A few weeks earlier, Geoghan had been given retirement status as a priest. His boss, Cardinal Law, wrote to him: "Yours has been an effective life of ministry, sadly impaired by illness. On behalf of those you have served well, and in my own name, I would like to thank you. . . God bless you, Jack." According to the Suffolk County prosecutor, Geoghan had continued to abuse children even while he was on administrative leave. In March 1998 the DA had issued a summons to the archdiocese for all the records pertaining to Father John J Geoghan. They wanted every scrap of paper that related to his time as a priest. It compelled Law to finally take action: Geoghan was defrocked.
It was only in January 2002, when Geoghan was convicted of assaulting the boy in the swimming pool, that hundreds more victims came forward. Five priests were suspended and many more were named and shamed. The Boston archdiocese was forced to hand over to the DA the names of 87 other priests who had been accused of sexually abusing children. Further investigation uncovered many more. Records showed that, long before the scandal broke, the Boston archdiocese had given more than $17m in hush money to the families of 400 young male victims, in cases where more than 190 priests were implicated. The attorney-general of Massachusetts reported: "The mistreatment of children [within the archdiocese of Boston] was so massive and so prolonged that it borders on the unbelievable. The magnitude of clergy sexual abuse is staggering."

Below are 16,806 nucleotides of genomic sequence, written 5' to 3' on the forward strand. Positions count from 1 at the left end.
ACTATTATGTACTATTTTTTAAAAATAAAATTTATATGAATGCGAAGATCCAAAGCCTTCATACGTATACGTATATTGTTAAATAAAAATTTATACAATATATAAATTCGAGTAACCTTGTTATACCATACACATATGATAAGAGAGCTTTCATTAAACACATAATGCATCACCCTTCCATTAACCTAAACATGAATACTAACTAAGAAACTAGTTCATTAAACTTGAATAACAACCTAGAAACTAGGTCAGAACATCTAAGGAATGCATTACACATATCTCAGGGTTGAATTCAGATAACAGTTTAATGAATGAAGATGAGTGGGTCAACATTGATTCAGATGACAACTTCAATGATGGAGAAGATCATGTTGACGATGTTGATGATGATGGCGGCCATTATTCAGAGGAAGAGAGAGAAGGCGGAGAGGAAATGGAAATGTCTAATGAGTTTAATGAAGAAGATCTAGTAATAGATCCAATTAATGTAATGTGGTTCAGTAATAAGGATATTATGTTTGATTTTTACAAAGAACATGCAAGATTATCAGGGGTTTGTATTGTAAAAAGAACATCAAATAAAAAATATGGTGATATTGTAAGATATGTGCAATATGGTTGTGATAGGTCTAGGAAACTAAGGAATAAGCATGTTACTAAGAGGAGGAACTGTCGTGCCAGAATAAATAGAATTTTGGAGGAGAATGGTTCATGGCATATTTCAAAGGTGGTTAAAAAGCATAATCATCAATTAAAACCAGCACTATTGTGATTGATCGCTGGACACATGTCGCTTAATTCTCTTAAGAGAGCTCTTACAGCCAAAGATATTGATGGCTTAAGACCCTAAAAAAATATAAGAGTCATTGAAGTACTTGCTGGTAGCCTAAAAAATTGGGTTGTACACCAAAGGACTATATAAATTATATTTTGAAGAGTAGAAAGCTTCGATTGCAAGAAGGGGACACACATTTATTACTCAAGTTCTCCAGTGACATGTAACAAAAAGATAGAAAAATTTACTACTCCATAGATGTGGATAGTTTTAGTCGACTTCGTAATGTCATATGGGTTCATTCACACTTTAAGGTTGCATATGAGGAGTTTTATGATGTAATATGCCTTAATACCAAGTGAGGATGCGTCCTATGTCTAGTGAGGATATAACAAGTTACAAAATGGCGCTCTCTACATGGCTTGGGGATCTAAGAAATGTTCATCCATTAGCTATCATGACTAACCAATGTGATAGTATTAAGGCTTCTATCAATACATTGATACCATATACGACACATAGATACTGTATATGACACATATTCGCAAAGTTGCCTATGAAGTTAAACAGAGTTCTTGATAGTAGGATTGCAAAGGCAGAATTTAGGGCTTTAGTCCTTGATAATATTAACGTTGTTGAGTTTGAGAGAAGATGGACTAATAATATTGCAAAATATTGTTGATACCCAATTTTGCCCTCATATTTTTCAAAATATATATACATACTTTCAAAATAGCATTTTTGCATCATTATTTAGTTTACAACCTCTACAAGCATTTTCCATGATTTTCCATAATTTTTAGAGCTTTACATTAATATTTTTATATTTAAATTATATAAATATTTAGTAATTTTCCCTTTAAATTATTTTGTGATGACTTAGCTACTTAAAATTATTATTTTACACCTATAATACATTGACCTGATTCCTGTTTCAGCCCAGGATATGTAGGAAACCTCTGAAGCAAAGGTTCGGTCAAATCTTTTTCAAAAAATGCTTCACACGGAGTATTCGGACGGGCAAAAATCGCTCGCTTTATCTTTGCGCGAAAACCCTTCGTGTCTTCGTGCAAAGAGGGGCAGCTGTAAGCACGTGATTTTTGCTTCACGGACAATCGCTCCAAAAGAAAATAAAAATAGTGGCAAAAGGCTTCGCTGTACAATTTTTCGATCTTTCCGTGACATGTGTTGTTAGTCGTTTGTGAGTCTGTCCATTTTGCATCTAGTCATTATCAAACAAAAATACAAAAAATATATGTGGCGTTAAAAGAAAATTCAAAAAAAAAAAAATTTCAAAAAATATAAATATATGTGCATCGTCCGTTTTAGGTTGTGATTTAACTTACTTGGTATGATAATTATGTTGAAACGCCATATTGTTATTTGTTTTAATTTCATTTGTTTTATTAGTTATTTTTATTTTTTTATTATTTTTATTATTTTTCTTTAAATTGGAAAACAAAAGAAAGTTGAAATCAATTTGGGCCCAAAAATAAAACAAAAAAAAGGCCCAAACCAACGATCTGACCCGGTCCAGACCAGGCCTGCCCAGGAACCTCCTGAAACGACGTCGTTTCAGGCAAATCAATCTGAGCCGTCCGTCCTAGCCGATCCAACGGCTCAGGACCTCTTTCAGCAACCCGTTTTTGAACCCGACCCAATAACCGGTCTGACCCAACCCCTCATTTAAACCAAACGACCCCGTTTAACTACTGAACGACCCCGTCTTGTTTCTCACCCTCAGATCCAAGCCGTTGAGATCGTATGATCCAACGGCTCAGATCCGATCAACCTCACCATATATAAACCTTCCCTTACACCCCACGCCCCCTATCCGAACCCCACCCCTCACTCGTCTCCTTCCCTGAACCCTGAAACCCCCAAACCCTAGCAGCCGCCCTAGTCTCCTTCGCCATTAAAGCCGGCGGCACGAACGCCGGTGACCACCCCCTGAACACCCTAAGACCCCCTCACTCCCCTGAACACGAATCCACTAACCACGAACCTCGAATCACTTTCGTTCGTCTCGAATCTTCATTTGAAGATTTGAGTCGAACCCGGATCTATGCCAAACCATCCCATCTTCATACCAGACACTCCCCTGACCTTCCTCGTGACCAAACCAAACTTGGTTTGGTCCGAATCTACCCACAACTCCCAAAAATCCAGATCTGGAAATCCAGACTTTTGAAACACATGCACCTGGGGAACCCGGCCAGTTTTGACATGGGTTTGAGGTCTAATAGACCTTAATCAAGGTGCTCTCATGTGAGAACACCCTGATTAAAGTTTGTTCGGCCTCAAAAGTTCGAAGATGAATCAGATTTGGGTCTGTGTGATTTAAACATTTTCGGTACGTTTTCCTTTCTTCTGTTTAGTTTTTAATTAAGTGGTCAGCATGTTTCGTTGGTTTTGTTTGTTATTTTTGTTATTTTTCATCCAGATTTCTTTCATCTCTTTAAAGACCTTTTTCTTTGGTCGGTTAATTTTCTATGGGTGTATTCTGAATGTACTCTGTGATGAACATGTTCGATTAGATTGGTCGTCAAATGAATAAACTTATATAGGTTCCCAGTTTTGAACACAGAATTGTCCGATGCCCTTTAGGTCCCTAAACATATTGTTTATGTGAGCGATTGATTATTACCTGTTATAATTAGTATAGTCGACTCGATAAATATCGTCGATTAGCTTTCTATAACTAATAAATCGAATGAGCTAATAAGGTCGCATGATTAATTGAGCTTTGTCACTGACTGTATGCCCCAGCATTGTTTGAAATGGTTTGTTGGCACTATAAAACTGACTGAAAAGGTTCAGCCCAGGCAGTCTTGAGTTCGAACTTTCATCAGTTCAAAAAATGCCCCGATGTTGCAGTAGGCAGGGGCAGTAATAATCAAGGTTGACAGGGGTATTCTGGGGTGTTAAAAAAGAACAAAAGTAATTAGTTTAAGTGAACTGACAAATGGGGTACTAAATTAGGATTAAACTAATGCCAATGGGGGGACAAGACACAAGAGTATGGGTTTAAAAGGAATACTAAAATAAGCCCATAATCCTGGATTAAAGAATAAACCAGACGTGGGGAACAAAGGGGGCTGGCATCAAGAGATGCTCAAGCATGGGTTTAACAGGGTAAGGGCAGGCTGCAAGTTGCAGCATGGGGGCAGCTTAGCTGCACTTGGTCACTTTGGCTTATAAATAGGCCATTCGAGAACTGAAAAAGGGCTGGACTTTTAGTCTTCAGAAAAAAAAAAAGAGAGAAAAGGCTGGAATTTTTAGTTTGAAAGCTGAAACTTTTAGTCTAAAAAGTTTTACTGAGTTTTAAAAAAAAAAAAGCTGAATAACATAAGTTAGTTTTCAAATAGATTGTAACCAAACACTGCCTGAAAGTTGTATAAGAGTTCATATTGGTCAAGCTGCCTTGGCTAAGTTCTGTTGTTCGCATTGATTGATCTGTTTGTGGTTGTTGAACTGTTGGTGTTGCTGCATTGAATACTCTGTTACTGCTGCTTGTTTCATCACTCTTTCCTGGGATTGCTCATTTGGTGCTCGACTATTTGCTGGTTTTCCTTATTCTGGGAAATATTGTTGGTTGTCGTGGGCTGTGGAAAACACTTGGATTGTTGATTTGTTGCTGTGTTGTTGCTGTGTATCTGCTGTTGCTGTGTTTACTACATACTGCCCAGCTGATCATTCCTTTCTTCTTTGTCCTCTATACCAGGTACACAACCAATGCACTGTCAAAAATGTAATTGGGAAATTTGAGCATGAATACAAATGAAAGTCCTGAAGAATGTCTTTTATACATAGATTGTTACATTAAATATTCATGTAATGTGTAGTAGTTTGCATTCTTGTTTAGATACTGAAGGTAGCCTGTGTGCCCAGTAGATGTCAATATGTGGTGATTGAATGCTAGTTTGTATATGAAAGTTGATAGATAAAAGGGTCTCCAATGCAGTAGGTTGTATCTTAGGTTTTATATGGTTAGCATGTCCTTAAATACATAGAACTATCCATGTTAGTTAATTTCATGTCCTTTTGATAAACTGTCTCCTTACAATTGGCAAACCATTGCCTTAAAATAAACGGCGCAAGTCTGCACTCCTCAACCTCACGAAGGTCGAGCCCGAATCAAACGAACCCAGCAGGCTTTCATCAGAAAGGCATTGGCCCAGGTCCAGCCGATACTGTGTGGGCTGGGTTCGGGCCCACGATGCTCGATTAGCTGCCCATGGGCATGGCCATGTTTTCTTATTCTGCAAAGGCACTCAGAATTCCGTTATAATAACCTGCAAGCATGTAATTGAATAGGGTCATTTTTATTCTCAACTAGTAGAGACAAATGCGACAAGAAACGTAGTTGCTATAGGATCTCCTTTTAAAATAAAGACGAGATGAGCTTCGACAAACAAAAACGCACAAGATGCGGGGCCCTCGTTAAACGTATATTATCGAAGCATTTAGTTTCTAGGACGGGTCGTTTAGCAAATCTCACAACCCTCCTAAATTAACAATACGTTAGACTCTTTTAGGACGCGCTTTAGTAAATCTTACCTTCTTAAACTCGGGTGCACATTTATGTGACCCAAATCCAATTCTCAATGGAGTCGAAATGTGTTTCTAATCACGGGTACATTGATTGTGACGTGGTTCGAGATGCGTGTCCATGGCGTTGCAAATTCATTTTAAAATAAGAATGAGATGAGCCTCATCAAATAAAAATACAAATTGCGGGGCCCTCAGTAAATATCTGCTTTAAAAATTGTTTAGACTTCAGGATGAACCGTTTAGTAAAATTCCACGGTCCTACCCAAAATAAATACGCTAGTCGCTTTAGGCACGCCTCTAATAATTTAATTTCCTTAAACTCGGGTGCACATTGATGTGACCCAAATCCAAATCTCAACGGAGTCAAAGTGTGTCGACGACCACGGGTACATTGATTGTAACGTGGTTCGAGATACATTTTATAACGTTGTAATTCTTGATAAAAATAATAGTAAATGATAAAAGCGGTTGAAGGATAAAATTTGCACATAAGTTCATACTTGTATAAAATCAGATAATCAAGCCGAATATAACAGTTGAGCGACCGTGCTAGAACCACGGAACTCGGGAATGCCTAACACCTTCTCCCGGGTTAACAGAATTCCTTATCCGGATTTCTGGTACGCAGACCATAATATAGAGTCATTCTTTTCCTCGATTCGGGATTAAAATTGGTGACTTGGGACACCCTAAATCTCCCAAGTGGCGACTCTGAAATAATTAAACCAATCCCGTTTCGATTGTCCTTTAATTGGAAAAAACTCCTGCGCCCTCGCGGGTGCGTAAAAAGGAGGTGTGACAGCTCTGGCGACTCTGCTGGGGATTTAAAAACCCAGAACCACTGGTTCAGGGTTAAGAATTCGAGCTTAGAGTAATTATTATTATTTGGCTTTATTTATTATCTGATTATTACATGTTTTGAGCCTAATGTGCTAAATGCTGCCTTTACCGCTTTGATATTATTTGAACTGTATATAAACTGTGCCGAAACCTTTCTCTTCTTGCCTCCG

The denouement for Geoghan was horrible and shocking. He was given a 10-year sentence in the maximum-security Souza-Baranowski Correctional Center in Shirley, Massachusetts, which houses 1,000 prisoners in a hermetically sealed, computer-controlled environment overseen by 366 CCTV cameras. Doors in the unit open via a touch-screen computer in the guard-duty station, which was 20ft away from the defrocked priest's cell. Geoghan was there for his own protection. His cell contained a metal bunk, two shelves, a toilet and a locker. Three or four times a week he played cards with inmates. Still in denial, he told them his accusers had come out of the woodwork to make money; he said even if he did touch the boys' buttocks, he didn't warrant 8 to10 years' jail. He was known in prison slang as a "skinner" (a child-abuser)."Bless me father, for I have skinned," he was chided.
Another prisoner was Joseph L Druce, a 37-year-old murderer, drug addict and white supremacist. On Saturday, August 23, 2003, there was one guard on duty. Druce followed Geoghan into his cell after they had had a meal, slipping in behind him before the door automatically closed. Then he murdered him. He used his T-shirt to bind Geoghan's hands, then strangled him with his socks. He used a paperback book, along with Geoghan's nail clippers and toothbrush, to jam the cell door's sliding mechanism, and one of Geoghan's shoes to tighten a tourniquet around his neck. He then jumped on his chest several times, breaking his ribs and puncturing his lungs.
Druce said he had been planning the attack for a month. Taken by guards to a court hearing, where he was charged with murdering Geoghan, he yelled to reporters: "Hell, I'll go through torture for the kids." He shouted at other inmates: "Let's keep the kids safe." In response the prisoners yelled: "Druce. Druce. Druce."
Maryetta Dussourd was appalled by the murder. "How could this happen? He was meant to be in a more secure place. What survivors wanted was justice. Not this."
Geoghan was buried in Holyhood Cemetery in Brookline, Massachusetts. Also buried there were President Kennedy's parents, four Boston mayors, a cardinal and several bishops.